asked the Lord President of the Council whether, having regard to the financial crisis with which this country is at present faced, and with a view to curtailing expenses, he will consider decreasing the expenditure of the Central Office of Information forthwith, by retaining only such part of the organisation as relates to reference libraries and other records of public value.
The suggestion of the hon. Member would not be a sound economy. The system by which the Central Office undertakes common production services for the Ministerial Department is itself an economy. But we are always examining the expenditure on Government information services and the recommendations of the Select Committee on Estimates, contained in its Fifth Report, are being considered now.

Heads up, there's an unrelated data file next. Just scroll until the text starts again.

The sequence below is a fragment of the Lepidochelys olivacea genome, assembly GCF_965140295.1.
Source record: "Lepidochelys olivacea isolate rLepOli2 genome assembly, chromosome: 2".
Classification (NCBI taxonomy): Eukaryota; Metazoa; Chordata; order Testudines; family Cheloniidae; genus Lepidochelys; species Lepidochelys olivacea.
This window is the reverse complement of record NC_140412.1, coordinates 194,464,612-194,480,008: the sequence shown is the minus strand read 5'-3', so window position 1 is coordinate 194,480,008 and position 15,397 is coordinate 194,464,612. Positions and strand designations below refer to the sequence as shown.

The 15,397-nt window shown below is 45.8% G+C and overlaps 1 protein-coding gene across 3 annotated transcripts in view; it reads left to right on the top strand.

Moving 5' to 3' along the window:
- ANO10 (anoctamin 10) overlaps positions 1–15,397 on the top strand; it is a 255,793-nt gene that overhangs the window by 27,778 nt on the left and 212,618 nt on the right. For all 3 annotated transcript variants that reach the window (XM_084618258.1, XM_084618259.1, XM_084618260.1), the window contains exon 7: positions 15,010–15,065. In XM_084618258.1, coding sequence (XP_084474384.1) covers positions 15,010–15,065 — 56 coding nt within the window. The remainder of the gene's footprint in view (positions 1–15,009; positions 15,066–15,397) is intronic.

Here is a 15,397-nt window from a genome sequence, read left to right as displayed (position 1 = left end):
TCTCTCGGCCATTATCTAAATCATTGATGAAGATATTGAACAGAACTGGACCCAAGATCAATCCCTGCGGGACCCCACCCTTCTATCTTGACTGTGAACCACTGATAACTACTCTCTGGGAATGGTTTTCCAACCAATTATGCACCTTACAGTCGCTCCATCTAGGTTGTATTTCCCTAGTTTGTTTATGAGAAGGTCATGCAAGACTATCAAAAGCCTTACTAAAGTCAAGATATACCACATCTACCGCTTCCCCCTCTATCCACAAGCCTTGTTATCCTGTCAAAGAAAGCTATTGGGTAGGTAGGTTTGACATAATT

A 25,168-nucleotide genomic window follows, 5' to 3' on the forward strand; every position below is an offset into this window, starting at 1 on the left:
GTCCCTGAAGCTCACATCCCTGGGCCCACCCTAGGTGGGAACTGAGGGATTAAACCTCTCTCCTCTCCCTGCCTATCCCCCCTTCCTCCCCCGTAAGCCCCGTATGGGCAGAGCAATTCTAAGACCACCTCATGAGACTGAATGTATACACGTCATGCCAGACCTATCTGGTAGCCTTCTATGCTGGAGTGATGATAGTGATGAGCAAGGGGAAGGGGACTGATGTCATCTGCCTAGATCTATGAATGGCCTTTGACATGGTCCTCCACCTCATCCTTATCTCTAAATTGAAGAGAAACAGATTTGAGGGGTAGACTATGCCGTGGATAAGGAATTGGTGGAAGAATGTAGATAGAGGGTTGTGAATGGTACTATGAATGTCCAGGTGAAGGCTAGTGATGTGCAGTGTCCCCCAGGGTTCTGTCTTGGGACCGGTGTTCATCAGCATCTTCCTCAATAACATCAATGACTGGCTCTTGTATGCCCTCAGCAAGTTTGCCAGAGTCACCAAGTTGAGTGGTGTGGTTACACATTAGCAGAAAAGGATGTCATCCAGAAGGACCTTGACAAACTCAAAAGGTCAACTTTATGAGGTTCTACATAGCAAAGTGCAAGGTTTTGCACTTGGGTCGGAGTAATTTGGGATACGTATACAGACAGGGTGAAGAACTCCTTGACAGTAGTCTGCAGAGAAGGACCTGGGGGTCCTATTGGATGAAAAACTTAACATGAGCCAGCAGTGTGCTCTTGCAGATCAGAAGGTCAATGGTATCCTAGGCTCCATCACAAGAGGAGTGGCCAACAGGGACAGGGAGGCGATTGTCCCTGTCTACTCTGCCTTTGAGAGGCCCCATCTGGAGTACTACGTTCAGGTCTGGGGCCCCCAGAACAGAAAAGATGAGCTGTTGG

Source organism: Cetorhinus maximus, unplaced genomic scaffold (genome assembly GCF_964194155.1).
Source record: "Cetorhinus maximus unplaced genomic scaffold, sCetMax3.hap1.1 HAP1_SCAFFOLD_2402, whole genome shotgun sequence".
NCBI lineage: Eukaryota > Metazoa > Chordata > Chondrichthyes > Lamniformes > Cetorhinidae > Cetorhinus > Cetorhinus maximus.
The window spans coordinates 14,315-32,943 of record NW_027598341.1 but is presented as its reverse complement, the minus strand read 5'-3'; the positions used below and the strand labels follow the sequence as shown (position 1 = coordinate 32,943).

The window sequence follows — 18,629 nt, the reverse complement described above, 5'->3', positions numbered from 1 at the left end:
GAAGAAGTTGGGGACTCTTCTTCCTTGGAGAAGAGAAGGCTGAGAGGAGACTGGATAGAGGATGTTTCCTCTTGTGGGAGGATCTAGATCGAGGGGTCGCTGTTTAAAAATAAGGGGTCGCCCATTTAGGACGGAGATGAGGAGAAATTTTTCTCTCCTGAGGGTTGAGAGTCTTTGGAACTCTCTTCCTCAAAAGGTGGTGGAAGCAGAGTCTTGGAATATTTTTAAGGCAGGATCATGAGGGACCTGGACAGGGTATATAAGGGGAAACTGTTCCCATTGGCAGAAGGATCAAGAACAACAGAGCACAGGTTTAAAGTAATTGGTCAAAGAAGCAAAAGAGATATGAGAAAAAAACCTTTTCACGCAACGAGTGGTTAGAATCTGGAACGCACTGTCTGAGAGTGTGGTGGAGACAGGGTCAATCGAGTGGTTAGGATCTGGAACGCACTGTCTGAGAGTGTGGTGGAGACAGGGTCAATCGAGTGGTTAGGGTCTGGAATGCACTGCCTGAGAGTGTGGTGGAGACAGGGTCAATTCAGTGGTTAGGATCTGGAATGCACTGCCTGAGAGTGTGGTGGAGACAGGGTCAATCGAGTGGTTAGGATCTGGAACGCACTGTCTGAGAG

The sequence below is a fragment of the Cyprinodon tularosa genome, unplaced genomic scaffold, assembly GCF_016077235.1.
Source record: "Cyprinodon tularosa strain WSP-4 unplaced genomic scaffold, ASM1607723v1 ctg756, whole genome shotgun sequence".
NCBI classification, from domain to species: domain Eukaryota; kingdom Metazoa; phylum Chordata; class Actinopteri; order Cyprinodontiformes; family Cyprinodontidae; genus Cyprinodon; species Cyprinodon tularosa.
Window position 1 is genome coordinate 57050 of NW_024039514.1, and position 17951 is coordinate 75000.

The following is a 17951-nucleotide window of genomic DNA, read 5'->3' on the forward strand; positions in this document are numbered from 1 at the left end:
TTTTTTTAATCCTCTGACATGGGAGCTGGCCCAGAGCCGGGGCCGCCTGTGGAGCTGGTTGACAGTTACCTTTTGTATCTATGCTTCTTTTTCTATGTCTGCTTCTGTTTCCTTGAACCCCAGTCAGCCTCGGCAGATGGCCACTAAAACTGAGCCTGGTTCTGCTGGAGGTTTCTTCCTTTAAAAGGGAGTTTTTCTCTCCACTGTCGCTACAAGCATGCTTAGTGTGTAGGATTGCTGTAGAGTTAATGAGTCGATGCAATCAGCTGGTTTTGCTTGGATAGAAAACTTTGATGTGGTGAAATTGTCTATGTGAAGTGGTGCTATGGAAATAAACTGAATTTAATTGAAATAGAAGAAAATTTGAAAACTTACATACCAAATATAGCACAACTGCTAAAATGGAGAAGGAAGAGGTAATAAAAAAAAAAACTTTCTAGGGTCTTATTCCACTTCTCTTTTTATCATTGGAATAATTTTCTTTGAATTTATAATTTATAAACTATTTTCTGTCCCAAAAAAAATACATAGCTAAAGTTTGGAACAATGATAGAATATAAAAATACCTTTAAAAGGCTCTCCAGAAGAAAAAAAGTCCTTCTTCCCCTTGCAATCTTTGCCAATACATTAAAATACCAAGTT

Will the right hon. Gentleman try to separate the false from the true and the real from the unreal? Does he not realise the enormous amount of Government expenditure on the Central Office of Information? Why does he not use the same money to help home food production, and do something really worth while?
These supplementaries are very irrelevant. If the work of the Central Office of Information were done otherwise, it would cost more. As a matter of fact, the estimate for the home information service is down by £1 million and that for the overseas service by £220,000. The C.O.I, nett estimate shows a reduction of £709,000, or 20 per cent. The hon. Gentleman is most ungrateful.
Perhaps the right hon. Gentleman will have a talk with me afterwards.